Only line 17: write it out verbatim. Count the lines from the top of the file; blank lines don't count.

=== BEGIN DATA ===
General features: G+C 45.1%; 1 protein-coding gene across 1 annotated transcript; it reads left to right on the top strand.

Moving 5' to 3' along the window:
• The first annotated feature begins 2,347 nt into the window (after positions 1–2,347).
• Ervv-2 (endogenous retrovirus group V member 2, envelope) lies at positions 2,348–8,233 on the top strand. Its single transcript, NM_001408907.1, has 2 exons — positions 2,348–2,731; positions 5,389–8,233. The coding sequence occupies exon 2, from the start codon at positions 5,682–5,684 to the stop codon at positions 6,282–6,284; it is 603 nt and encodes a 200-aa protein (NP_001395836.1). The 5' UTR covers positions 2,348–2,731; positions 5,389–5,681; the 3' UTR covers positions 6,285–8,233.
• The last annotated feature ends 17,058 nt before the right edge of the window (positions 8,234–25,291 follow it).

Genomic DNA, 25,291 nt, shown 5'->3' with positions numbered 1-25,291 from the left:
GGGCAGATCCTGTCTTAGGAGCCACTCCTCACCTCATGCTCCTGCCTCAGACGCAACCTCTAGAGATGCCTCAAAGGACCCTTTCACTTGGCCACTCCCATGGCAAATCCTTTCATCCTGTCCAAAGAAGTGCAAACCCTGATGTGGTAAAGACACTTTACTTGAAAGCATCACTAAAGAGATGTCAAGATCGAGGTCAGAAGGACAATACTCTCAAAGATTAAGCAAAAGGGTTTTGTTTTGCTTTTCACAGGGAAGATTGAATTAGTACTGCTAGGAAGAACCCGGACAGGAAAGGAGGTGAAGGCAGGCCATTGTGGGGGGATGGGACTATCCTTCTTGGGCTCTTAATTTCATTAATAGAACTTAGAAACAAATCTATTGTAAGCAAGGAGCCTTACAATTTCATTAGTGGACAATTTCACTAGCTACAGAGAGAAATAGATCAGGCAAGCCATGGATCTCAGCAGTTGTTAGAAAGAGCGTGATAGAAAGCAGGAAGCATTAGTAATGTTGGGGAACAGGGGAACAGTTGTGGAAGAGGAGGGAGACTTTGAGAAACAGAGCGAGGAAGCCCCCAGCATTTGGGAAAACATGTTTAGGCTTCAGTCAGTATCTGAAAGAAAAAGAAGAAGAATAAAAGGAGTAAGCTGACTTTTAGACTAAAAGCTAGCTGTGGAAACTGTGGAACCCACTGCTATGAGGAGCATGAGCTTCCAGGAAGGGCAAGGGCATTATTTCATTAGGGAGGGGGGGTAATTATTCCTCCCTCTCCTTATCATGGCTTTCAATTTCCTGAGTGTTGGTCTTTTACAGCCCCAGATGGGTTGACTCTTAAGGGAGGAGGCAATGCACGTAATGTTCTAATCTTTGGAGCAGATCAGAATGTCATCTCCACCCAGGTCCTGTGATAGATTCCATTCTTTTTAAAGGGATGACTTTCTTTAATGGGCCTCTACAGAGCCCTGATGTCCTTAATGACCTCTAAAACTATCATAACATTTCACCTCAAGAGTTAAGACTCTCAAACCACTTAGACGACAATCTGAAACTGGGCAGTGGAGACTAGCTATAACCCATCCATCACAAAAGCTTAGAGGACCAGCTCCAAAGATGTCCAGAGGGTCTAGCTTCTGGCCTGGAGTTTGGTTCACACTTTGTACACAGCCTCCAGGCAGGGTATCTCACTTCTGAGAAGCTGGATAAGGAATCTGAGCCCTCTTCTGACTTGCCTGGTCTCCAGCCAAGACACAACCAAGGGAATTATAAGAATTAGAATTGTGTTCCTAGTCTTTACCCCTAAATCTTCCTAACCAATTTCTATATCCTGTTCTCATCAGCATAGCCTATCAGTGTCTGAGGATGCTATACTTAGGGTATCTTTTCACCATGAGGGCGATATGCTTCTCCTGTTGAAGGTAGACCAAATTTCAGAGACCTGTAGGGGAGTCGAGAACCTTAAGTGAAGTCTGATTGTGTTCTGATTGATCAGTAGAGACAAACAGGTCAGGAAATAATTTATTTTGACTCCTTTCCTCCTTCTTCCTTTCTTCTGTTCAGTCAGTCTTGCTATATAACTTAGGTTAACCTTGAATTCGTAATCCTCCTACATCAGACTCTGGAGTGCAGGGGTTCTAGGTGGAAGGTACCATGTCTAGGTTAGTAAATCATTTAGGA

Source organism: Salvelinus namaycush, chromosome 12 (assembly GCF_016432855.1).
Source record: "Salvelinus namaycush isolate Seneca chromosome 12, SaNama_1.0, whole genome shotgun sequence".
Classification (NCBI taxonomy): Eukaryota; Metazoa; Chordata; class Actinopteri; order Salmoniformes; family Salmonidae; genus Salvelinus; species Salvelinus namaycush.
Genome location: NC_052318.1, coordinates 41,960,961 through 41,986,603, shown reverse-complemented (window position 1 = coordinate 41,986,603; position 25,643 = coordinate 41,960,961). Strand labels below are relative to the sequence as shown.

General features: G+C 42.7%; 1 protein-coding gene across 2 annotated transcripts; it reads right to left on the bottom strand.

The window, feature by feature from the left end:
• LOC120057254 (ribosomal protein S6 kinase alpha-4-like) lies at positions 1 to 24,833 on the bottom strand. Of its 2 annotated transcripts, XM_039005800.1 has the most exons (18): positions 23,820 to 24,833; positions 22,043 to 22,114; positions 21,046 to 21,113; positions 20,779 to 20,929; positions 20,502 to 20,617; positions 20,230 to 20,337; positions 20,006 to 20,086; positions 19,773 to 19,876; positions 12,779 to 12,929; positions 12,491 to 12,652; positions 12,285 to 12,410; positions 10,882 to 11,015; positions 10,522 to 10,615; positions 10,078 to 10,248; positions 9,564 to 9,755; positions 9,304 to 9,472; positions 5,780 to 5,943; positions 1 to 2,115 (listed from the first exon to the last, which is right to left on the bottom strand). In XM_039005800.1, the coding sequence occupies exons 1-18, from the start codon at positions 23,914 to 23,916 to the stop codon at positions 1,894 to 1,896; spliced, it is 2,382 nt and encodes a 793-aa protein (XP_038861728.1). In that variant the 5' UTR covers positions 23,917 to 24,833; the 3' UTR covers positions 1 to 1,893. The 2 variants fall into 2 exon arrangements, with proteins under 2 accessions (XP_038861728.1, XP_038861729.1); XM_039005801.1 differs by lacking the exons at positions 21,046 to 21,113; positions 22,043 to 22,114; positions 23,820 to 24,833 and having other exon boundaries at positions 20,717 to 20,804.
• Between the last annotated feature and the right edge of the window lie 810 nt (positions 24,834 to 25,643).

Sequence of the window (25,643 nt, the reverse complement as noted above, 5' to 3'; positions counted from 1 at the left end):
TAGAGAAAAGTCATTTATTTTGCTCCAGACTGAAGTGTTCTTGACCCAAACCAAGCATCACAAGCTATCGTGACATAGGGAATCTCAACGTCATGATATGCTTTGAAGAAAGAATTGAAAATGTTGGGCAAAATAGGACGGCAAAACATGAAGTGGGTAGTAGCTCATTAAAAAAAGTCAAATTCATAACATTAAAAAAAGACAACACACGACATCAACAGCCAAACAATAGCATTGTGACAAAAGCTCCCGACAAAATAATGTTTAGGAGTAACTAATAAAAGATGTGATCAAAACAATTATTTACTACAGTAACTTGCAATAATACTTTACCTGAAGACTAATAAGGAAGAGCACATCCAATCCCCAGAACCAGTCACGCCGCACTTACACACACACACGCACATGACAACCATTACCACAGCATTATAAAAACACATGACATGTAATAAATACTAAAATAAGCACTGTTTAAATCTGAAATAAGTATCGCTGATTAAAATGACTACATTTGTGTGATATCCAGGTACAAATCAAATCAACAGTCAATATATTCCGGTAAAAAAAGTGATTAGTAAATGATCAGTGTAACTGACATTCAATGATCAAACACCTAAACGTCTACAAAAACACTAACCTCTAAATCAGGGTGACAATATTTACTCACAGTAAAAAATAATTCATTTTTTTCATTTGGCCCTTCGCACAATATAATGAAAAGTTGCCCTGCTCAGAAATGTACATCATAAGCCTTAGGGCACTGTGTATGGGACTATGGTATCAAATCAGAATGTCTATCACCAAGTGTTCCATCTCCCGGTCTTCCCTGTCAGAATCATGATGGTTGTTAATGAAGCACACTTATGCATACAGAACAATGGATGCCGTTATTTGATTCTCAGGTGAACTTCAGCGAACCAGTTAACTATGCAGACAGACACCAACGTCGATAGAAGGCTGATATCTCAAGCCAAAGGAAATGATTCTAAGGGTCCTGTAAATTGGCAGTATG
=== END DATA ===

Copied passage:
TAGAGAAAAGTCATTTATTTTGCTCCAGACTGAAGTGTTCTTGACCCAAACCAAGCATCACAAGCTATCGTGACATAGGGAATCTCAACGTCATGATATGCTTTGAAGAAAGAATTGAAAATGTTGGGCAAAATAGGACGGCAAAACATGAAGTGGGTAGTAGCTCATTAAAAAAAGTCAAATTCATAACATTAAAAAAAGACAACACACGACATCAACAGCCAAACAATAGCATTGTGACAAAAGCTCCCGACAAAATAATGTTTAGGAGTAACTAATAAAAGATGTGATCAAAACAATTATTTACTACAGTAACTTGCAATAATACTTTACCTGAAGACTAATAAGGAAGAGCACATCCAATCCCCAGAACCAGTCACGCCGCACTTACACACACACACGCACATGACAACCATTACCACAGCATTATAAAAACACATGACATGTAATAAATACTAAAATAAGCACTGTTTAAATCTGAAATAAGTATCGCTGATTAAAATGACTACATTTGTGTGATATCCAGGTACAAATCAAATCAACAGTCAATATATTCCGGTAAAAAAAGTGATTAGTAAATGATCAGTGTAACTGACATTCAATGATCAAACACCTAAACGTCTACAAAAACACTAACCTCTAAATCAGGGTGACAATATTTACTCACAGTAAAAAATAATTCATTTTTTTCATTTGGCCCTTCGCACAATATAATGAAAAGTTGCCCTGCTCAGAAATGTACATCATAAGCCTTAGGGCACTGTGTATGGGACTATGGTATCAAATCAGAATGTCTATCACCAAGTGTTCCATCTCCCGGTCTTCCCTGTCAGAATCATGATGGTTGTTAATGAAGCACACTTATGCATACAGAACAATGGATGCCGTTATTTGATTCTCAGGTGAACTTCAGCGAACCAGTTAACTATGCAGACAGACACCAACGTCGATAGAAGGCTGATATCTCAAGCCAAAGGAAATGATTCTAAGGGTCCTGTAAATTGGCAGTATG